The 100 most influential photos of all time A Tate member of staff poses next to American photographer Dorothea Lange's "Migrant Mother", from 1936, at the press view of "The Radical Eye: Modernist Photography from the Sir Elton John Collection" exhibition at the Tate Modern gallery in London, Tuesday, Nov. 8, 2016. "Migrant Mother" is included in Time magazine's most influential images of all time. (AP Photo/Matt Dunham/Joe Rosenthal, File)
The 100 most influential photos of all time
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A single drop of milk. A newborn baby. The ravages of war and terrorism. The defiance of those who protest and the fear of those entrapped.
 
All are included in a multimedia project. It features Time magazine's most influential images of all time. They have been released through a new book, videos and a website.
 
Many of the photos or frames from films are familiar. They've been engrained in the collective conscious. Like the Pulitzer Prize-winning "Falling Man." It was taken on 9/11 by Richard Drew of The Associated Press.
 
Others, and their stories, are little known. One is the tiny snap by California software engineer Philippe Kahn of his new baby. It is the first cell-phone picture. He rigged a flip phone with a digital camera in 1997.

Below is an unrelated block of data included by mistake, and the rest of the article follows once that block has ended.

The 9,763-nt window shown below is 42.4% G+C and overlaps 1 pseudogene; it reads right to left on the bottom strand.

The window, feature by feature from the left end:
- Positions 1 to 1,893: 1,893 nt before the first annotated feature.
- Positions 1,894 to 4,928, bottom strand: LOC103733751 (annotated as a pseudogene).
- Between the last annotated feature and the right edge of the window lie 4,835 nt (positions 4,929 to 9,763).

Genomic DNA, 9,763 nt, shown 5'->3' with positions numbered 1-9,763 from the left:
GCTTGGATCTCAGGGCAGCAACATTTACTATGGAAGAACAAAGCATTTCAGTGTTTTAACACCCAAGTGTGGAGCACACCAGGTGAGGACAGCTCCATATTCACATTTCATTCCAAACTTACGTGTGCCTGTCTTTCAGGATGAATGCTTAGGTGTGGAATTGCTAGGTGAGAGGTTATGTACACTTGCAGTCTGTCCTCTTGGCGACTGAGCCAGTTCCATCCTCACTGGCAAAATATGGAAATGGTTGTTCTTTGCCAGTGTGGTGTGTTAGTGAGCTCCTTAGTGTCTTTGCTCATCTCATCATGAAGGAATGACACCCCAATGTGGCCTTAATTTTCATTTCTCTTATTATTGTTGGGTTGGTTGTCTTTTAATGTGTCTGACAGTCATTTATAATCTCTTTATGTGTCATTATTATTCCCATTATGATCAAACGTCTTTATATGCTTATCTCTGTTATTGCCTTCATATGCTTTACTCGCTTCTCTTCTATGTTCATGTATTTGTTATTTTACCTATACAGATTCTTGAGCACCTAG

The magazine's editors consulted historians and photo editors and curators around the world. Time staffers interviewed the photographers, picture subjects, friends and family. Essays were written on each image.
 
Matthew Brady's Abraham Lincoln, Dorothea Lange's migrant mother, the flag raising at Iwo Jima by the AP's Joe Rosenthal - also a Pulitzer Prize winner - and that famous kiss in Times Square on V-J Day, captured by Alfred Eisenstaedt, are among the 100.
 
So is Frame 313 of the amateur, 8-millimeter film shot by Abraham Zapruder. It captured John F. Kennedy's assassination in 1963. Life magazine withheld that frame at the time. It is notorious in its absence for showing the bullet on impact with Kennedy's head.
 
Some were chosen for their content. Others were selected for their innovation.
 
Harold Edgerton is one, for instance. While he was tinkering in his lab at the Massachusetts Institute of Technology, he laid the foundation for the modern electronic photo flash. His "Milk Drop Coronet" image was made in 1957.
 
He froze the drop as it landed on a table. He used strobe lights with camera shutter motors to refine moments. These otherwise were imperceptible to the human eye. This is according to the project's book companion, "100 Photographs: The Most Influential Images of All Time."
 
There is a NASA image of Earth from the far side of the moon. And a fetus still in the sac, revealing what pre-birth development looks like. There's also the famous, fuzzy Loch Ness Monster, from 1934. And the Oscars selfie initiated by Ellen DeGeneres in 2014.

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